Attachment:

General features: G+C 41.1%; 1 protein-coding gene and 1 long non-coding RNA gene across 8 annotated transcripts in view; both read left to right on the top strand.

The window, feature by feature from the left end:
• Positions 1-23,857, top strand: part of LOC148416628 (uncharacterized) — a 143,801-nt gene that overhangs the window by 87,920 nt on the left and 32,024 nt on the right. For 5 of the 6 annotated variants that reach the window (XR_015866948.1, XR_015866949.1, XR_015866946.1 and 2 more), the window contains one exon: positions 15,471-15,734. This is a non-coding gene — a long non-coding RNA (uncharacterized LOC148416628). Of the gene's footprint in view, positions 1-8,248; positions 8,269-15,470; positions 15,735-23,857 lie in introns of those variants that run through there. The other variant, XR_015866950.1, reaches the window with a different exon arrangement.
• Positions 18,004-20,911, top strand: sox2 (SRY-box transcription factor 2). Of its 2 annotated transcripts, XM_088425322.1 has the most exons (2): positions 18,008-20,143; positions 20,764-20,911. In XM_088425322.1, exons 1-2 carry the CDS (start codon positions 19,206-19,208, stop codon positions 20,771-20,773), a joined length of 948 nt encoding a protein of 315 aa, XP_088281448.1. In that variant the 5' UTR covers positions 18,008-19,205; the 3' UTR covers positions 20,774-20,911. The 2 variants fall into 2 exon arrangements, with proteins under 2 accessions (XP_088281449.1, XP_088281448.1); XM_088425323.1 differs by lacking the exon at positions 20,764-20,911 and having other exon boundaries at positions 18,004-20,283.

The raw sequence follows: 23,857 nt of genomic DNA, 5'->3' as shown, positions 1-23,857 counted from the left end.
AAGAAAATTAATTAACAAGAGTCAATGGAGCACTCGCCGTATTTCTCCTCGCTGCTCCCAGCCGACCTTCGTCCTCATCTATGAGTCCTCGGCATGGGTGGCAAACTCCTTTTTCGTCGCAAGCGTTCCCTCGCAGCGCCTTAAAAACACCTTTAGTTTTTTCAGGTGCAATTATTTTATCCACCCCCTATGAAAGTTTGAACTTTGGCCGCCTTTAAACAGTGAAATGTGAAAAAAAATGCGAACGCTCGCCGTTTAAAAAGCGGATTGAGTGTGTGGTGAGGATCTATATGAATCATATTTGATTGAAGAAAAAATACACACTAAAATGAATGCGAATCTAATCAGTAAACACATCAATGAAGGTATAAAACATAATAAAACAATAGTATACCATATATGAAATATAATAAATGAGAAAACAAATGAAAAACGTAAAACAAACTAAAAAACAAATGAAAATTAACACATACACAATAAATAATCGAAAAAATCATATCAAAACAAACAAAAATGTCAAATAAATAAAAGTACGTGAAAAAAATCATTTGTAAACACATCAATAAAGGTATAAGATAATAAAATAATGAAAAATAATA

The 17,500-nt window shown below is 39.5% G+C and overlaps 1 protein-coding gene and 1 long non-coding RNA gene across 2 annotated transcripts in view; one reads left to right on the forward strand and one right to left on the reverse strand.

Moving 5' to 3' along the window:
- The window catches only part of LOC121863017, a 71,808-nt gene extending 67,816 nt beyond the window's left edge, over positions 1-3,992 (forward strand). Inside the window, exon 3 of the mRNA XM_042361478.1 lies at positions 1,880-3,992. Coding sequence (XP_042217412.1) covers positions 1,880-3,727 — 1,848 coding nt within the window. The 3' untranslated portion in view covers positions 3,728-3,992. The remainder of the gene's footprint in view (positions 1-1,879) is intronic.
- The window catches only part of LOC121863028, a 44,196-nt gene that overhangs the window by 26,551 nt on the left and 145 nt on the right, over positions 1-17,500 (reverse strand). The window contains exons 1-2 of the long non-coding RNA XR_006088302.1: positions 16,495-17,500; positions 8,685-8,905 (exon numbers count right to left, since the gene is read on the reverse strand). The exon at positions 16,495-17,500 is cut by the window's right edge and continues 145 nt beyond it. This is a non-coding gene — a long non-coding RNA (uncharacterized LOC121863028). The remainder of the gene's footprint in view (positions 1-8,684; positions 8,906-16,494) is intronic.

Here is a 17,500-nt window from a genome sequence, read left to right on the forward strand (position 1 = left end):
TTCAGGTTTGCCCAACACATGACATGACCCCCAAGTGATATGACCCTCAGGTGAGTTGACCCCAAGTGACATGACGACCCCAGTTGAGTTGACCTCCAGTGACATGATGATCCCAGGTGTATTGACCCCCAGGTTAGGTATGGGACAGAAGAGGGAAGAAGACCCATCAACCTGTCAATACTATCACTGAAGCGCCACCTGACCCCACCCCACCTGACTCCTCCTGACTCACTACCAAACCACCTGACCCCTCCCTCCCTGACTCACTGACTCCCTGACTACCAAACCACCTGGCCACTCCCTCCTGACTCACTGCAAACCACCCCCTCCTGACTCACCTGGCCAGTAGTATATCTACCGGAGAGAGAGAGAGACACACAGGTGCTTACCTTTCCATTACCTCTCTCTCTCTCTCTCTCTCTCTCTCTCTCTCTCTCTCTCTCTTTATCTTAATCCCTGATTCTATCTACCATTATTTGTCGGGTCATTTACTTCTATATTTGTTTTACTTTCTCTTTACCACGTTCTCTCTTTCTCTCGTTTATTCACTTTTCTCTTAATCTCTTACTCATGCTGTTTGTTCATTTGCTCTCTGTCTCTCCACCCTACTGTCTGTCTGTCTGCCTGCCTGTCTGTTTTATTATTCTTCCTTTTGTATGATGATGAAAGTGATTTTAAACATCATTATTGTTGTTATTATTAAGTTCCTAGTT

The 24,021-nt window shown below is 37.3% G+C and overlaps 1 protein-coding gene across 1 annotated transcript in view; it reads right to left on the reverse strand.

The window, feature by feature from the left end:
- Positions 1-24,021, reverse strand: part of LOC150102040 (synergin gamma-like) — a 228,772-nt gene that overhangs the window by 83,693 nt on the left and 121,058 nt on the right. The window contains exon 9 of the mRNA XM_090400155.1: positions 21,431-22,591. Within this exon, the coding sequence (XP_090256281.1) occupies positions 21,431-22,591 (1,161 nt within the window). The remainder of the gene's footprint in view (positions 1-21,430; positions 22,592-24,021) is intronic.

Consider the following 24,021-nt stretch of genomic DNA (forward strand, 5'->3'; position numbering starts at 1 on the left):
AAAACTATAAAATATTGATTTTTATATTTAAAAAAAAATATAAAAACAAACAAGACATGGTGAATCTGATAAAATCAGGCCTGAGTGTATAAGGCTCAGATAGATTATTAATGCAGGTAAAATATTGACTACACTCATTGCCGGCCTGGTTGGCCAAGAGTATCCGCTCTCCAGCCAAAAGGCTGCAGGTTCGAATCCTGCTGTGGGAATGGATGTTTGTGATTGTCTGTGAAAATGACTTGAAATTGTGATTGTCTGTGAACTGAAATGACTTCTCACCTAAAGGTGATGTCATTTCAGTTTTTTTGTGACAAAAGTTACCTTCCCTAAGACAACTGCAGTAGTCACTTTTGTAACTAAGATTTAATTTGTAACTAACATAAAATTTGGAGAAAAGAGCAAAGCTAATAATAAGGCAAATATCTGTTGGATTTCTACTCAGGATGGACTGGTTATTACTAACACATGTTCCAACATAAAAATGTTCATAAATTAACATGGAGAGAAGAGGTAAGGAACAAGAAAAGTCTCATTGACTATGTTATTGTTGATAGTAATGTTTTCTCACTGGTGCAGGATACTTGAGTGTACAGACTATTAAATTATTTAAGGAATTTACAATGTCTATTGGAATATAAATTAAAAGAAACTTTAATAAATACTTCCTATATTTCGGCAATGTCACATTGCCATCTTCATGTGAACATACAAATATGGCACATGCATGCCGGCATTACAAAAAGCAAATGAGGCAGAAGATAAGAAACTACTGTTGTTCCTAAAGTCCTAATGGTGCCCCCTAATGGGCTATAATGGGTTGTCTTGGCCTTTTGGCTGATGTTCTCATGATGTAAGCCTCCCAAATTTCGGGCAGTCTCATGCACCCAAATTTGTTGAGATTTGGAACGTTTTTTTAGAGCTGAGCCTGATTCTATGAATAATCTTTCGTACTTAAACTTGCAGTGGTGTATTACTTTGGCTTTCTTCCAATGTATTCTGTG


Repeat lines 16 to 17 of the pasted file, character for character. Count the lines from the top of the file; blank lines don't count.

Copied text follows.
Consider the following 24,021-nt stretch of genomic DNA (forward strand, 5'->3'; position numbering starts at 1 on the left):
AAAACTATAAAATATTGATTTTTATATTTAAAAAAAAATATAAAAACAAACAAGACATGGTGAATCTGATAAAATCAGGCCTGAGTGTATAAGGCTCAGATAGATTATTAATGCAGGTAAAATATTGACTACACTCATTGCCGGCCTGGTTGGCCAAGAGTATCCGCTCTCCAGCCAAAAGGCTGCAGGTTCGAATCCTGCTGTGGGAATGGATGTTTGTGATTGTCTGTGAAAATGACTTGAAATTGTGATTGTCTGTGAACTGAAATGACTTCTCACCTAAAGGTGATGTCATTTCAGTTTTTTTGTGACAAAAGTTACCTTCCCTAAGACAACTGCAGTAGTCACTTTTGTAACTAAGATTTAATTTGTAACTAACATAAAATTTGGAGAAAAGAGCAAAGCTAATAATAAGGCAAATATCTGTTGGATTTCTACTCAGGATGGACTGGTTATTACTAACACATGTTCCAACATAAAAATGTTCATAAATTAACATGGAGAGAAGAGGTAAGGAACAAGAAAAGTCTCATTGACTATGTTATTGTTGATAGTAATGTTTTCTCACTGGTGCAGGATACTTGAGTGTACAGACTATTAAATTATTTAAGGAATTTACAATGTCTATTGGAATATAAATTAAAAGAAACTTTAATAAATACTTCCTATATTTCGGCAATGTCACATTGCCATCTTCATGTGAACATACAAATATGGCACATGCATGCCGGCATTACAAAAAGCAAATGAGGCAGAAGATAAGAAACTACTGTTGTTCCTAAAGTCCTAATGGTGCCCCCTAATGGGCTATAATGGGTTGTCTTGGCCTTTTGGCTGATGTTCTCATGATGTAAGCCTCCCAAATTTCGGGCAGTCTCATGCACCCAAATTTGTTGAGATTTGGAACGTTTTTTTAGAGCTGAGCCTGATTCTATGAATAATCTTTCGTACTTAAACTTGCAGTGGTGTATTACTTTGGCTTTCTTCCAATGTATTCTGTG